A COVID-19 bottleneck has led to Golden Triangle meth supplies leaking out into the region to fuel a rise in use among young people.
Behind the constant flow of highly publicised, sometimes record-breaking meth seizures in Southeast Asia – featuring proud anti-drug cops and handcuffed smugglers standing around tables laden with cellophane-wrapped packages – little is known about how the trade is impacting local people.
Normally, much of the meth produced in the Golden Triangle – a global drug making hub in a remote jungle area where Myanmar, Laos and Thailand meet – is smuggled out to lucrative drug markets as far away as Australia and Japan, where the price of a kilo rises 100-fold.
But, according to the UN’s expert in the region, COVID-19 border restrictions have led to an abundance of meth exports staying in the area. This has in turn fuelled a rise in use of the stimulant drug by young people and workers and rising addiction – and more people entering the region’s outdated and harsh drug treatment regimes.
“During COVID, border closures, fewer flights and ways to move has meant there has been a shortage of meth coming out of the Golden Triangle and Southeast Asia, and we’ve seen price spikes in countries such as Australia where demand is high,” Jeremy Douglas, the regional representative of the UN Office of Drugs and Crime (UNODC) told VICE World News. “The messed up logistics has led to oversupply in the region itself. It's not getting out as it would normally and we are seeing a concentration of meth in the Mekong and surrounding countries.”
In Myanmar, Dr Nang Pann Ei Kham, a physician based in Yangon specialising in addiction, said that meth is gaining traction as a young people’s drug.
“It’s become kind of hip,” she said, explaining the drug has a cleaner image than more traditional, opium-based highs. She said young people are using meth to party longer and harder. But they are also using it to work longer hours too.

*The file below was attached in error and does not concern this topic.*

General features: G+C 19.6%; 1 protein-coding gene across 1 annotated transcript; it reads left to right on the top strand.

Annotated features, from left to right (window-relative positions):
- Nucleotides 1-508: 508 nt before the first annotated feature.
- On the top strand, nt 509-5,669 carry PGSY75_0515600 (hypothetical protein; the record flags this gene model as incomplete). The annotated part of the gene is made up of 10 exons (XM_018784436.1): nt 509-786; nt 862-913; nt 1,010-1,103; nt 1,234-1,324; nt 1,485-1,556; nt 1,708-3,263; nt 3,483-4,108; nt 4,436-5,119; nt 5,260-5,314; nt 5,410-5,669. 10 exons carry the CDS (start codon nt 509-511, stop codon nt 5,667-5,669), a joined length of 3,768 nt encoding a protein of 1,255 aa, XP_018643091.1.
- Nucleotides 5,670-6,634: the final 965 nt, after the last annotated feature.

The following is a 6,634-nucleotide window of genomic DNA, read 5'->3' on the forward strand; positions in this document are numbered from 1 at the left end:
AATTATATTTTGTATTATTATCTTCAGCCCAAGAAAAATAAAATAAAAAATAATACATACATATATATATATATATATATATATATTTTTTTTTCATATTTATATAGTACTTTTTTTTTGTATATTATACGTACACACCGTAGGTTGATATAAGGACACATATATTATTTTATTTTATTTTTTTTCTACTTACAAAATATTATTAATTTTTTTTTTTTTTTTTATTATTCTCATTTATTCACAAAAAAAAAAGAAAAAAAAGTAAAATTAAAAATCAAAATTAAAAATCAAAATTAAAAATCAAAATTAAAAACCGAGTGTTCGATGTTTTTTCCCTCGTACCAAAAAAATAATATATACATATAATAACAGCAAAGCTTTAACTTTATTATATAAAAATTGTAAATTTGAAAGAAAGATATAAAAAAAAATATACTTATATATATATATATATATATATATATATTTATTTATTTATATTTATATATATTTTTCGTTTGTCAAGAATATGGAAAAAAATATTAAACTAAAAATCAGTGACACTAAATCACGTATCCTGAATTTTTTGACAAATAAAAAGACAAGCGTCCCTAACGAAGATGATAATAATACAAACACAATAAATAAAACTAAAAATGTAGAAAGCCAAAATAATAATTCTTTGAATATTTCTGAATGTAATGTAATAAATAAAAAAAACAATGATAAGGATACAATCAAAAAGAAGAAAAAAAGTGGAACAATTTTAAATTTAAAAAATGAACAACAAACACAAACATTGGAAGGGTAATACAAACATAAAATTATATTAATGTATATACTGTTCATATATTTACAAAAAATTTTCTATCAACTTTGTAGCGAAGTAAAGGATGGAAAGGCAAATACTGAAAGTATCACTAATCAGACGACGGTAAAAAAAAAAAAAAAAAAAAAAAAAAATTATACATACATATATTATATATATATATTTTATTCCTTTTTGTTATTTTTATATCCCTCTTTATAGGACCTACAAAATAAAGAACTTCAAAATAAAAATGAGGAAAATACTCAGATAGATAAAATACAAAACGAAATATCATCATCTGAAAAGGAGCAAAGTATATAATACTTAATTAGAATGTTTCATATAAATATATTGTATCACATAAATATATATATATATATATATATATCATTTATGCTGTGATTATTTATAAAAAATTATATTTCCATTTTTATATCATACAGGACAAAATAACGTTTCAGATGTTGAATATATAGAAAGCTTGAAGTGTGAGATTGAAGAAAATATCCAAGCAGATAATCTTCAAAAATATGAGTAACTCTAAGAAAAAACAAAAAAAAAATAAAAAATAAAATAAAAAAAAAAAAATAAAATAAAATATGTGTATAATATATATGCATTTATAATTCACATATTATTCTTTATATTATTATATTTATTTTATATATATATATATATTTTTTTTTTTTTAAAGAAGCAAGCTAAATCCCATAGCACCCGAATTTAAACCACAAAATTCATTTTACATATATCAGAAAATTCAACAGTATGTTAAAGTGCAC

It’s also become cheaper since the pandemic hit, according to Kham. Data compiled for the UNODC suggests meth tablets are now being sold for less than $1 now. She said meth pill suppliers are responding to increased demand from customers who have weathered rounds of lonely lockdowns.
Renaud Cachia, a researcher at the Transnational Institute (TNI), a global drug think-tank, said local drug markets in Myanmar and beyond have been seeded from the caravans heading outward from the Golden Triangle.
“For meth, we’ve seen that expansion to every corner of every single region, with relatively common use,” Cachia said, describing the expansion of international trafficking routes, from Myanmar’s Shan State to Thailand and Laos, and into Karen State and Rakhine State, on the border with Bangladesh. “All along transiting areas you have domestic markets that have emerged. Along these routes and supply chains these local markets have mushroomed.”
Meth is also on the rise in Myanmar’s mining community working in the country’s massive jade quarries in Kachin state, near the Chinese border.
Cachia said it’s common for labourers in the mines to use meth to cope with long work hours and heroin to relax after a gruelling shift in the hunt for rare gems. Research published by TNI found meth use was “almost a compelling necessity” for labourers sifting through rubble for overlooked jade. Adding heroin to that mix has created a pattern of heavy drug use that Cachia said can be hard to treat.
For the most part, even in Myanmar, the crucible of production for the region, meth usage most often occurs behind closed doors. “It’s said to be everywhere, but where?” said Kham. “Even if you go out and look, you don’t really get that sense of buying it so easily.”
In Malaysia, the constant meth busts have not surprised Dr Prem Kumar, head clinician at Solace Rehab in the capital city of Kuala Lumpur. Kumar serves as a consultant on drug-related issues to the Malaysian government and, while solid data is sparse, he sees a “huge demand” for both crystal and pill-form meth, driven largely by people in their 20s and 30s.